Explosion lawyers Fred Pritzker and Eric Hageman condemned the failures of a horizontal drilling company and two other firms involved in a botched, deadly installation of underground conduit that blew up in Canton, Illinois.
The attorneys, who represent burn victims of pipeline explosions and other blasts, criticized the companies for safety lapses uncovered this month by federal officials who investigated a fireball that leveled Canton’s century-old Opera House and annex in November 2016. Arturo Silva Jr. of Mapleton, Ill., died and 11 others were injured. Silva worked for Ameren Illinois, the owner and operator of the plastic fuel line that was gashed by a drill crew from Sure Shot Communications LLC. Sure Shot was working as a contractor for Mid Century Communications, a telephone and fiber optics cooperative.
The National Transportation Safety Board (NTSB) spelled out its findings Dec. 3, 2018, in a detailed explosion report compiled over two years. Federal investigators said in the document that crews violated Illinois law by not excavating a concrete sidewalk above the gas line before boring into the ground to install conduit for fiber optic cable. The law mandates enough excavation to visually inspect the drilling while in progress.
“Negligence caused this tragedy,’’ Mr. Pritzker said. “This is what happens when professionals blatantly disregard safety laws.’’
Any pipeline explosion lawsuit on hold in connection with the Canton gas leak can move forward now that the NTSB has announced its findings. The drill rod ripped a half-inch hole in Ameren’s gas line, the report said. Sure Shot’s crew leader told the NTSB “that the owner of Sure Shot instructed him not to excavate under the concrete slab to avoid replacing the relatively new concrete sidewalk,’’ the NTSB report said.
Mr. Hageman, who leads the explosion litigation team at Pritzker Hageman Law Firm, said the NTSB uncovered additional safety lapses in connection with the natural gas explosion.
“This tragedy was entirely avoidable,’’ Hageman said. “Worse yet, these types of failures happen over and over. It’s why you need a good explosion lawyer.’’
Section 7 of Illinois Underground Utility Facilities Damage Prevention Act requires a 911 call any time there’s damage to an underground utility that leaks any flammable, toxic, or corrosive gas or liquid. “The person responsible for the excavation or demolition shall call 911 and notify authorities of the damage,’’ the law states.
But neither Sure Shot, nor Ameren, nor Mid Century called 911 to report the leak prior to the explosion, the NTSB reported. The owner of Sure Shot told investigators that the company did not contact 911 because it called JULIE — Joint Utility Locating Information for Excavators, a not-for-profit organization. The crew leader told the NTSB that he believed JULIE would make the 911 notification.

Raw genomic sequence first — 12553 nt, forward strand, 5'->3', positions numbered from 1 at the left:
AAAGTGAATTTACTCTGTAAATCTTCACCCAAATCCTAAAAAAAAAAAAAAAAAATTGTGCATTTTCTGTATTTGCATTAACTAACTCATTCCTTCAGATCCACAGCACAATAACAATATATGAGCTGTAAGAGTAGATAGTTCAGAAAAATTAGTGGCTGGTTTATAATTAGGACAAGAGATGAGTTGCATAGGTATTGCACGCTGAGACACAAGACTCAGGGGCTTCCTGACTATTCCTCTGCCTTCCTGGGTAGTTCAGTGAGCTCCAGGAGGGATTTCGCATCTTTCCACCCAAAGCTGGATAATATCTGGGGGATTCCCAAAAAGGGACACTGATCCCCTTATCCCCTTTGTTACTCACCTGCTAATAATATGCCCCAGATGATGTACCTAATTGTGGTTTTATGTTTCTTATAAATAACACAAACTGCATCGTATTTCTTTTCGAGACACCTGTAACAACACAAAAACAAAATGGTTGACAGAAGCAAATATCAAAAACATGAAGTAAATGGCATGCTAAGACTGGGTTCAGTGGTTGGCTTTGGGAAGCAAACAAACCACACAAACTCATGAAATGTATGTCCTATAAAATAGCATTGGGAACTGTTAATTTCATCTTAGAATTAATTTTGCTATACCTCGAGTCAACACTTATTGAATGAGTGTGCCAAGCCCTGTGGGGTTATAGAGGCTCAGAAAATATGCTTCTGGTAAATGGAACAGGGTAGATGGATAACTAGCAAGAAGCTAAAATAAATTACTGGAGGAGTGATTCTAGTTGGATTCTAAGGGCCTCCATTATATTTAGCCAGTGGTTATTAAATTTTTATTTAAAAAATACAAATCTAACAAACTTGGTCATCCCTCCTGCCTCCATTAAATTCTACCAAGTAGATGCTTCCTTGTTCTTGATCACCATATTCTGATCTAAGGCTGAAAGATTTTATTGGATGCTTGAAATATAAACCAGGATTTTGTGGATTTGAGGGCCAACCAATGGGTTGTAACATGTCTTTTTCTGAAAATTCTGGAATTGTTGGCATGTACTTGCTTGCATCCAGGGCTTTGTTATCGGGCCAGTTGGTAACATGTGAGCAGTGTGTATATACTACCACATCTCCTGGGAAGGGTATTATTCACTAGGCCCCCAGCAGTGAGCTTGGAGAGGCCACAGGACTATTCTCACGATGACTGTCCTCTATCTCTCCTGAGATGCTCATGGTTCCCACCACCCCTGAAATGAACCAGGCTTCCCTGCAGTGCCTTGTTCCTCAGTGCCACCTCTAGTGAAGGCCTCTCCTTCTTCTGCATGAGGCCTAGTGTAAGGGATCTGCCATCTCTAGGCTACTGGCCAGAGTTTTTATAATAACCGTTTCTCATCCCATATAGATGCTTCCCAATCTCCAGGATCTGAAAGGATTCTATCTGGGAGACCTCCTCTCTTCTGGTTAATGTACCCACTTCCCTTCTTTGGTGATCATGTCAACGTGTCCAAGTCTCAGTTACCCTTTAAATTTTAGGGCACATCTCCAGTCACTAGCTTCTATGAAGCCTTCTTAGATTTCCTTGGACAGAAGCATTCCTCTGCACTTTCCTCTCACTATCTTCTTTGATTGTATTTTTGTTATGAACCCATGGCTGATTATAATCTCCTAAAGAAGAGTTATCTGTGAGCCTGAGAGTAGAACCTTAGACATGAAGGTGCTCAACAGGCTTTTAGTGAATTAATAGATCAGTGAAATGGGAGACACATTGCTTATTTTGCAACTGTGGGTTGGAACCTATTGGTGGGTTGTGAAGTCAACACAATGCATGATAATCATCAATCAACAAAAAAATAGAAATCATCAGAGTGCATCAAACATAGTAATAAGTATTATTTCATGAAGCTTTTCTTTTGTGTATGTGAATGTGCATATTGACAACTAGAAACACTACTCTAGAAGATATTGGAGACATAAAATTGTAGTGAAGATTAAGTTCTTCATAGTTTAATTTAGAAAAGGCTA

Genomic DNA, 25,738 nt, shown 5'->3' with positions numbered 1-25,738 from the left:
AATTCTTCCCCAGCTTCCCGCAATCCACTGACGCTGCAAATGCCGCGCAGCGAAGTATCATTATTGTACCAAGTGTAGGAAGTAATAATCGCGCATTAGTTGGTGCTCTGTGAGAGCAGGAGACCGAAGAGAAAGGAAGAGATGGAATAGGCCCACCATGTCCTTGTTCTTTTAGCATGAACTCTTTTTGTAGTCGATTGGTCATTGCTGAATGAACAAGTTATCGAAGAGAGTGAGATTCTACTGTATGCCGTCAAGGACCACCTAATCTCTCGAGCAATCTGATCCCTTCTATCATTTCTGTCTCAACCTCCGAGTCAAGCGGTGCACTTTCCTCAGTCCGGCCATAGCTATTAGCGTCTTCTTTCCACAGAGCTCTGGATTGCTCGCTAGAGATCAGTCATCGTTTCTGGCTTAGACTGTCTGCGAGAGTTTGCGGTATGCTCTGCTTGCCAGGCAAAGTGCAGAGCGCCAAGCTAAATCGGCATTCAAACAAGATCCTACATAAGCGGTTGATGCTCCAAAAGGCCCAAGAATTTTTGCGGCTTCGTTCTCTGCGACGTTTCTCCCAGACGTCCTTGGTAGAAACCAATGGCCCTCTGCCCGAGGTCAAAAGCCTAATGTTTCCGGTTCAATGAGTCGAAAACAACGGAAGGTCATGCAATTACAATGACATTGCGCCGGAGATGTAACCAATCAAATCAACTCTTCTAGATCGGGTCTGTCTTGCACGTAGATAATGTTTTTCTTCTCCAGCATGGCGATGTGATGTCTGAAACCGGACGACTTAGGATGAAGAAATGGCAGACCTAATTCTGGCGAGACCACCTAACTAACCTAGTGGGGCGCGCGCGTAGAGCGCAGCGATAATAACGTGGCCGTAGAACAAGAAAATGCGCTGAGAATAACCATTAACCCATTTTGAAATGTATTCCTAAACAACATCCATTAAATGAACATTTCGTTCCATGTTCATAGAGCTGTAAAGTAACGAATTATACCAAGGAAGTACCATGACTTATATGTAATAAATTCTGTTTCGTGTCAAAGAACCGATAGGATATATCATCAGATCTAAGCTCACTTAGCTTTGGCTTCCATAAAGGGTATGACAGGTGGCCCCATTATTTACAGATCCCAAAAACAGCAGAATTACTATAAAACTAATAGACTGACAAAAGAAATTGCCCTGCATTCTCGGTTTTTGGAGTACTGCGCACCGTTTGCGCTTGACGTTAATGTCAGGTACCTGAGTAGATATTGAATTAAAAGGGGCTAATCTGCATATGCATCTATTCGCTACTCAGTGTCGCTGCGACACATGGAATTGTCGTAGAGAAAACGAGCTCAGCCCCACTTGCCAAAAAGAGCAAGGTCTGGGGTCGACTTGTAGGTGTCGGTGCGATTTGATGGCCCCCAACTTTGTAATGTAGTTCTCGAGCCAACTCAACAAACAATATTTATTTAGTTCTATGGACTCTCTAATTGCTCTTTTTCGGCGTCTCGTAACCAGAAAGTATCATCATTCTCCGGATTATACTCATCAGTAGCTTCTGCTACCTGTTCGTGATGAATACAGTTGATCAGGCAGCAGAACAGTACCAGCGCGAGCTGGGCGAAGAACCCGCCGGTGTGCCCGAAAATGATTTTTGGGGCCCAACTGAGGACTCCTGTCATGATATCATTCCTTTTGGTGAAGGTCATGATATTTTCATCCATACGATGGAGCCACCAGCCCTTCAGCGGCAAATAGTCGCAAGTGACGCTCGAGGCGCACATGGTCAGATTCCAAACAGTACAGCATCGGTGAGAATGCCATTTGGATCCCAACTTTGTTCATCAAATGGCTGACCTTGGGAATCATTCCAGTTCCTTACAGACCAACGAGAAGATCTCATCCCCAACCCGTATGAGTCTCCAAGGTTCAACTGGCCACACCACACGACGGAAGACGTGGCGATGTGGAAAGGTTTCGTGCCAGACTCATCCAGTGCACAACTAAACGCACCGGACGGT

NTSB reported that the leak was obvious. “After striking the gas line, the crew leader described hearing, smelling, and seeing the leaking gas moving rocks and soil,’’ the report said. The escaped gas exploded a few hours later after the street was blocked off and some attempts were made to evacuate nearby buildings, the report said. But not everyone was evacuated.
“Contributing to the severity of the accident was the failure of Sure Shot and Ameren to evacuate the area,’’ the NTSB wrote in its summary.
The smell of gas was in the air, but investigators reported that Ameren never took gas readings inside area buildings. The company received both indoor and outdoor odor complaints and representatives of the company were at the site 90 minutes before the explosion, the report said.
The NTSB also reported that Sure Shot did not have either a written project plan or an emergency response plans for the work. Nor did Sure Shot and Mid Century have a written contract for work, according to the report. NTSB also documented that Sure Shot did not have qualification and training records for the employees performing directional drilling. The day of the accident was the first field work day for the crew leader, the agency discovered.
The NTSB report on the Canton pipeline explosion highlights the importance of explosion investigations.
Pritzker Hageman Law Firm conducts independent explosion probes of its own on behalf of explosion and burn victims. The law firm conducts the investigations in order to demonstrate faults and failures and to hold companies and their insurance carriers to the highest limits of accountability. Pritzker Hageman has recovered tens of millions of dollars for explosion and burn victims across the country, including victims of pipeline explosions. To contact them for a free consultation about an explosion lawsuit, call 1(888) 377-8900 (toll-free). There is no obligation.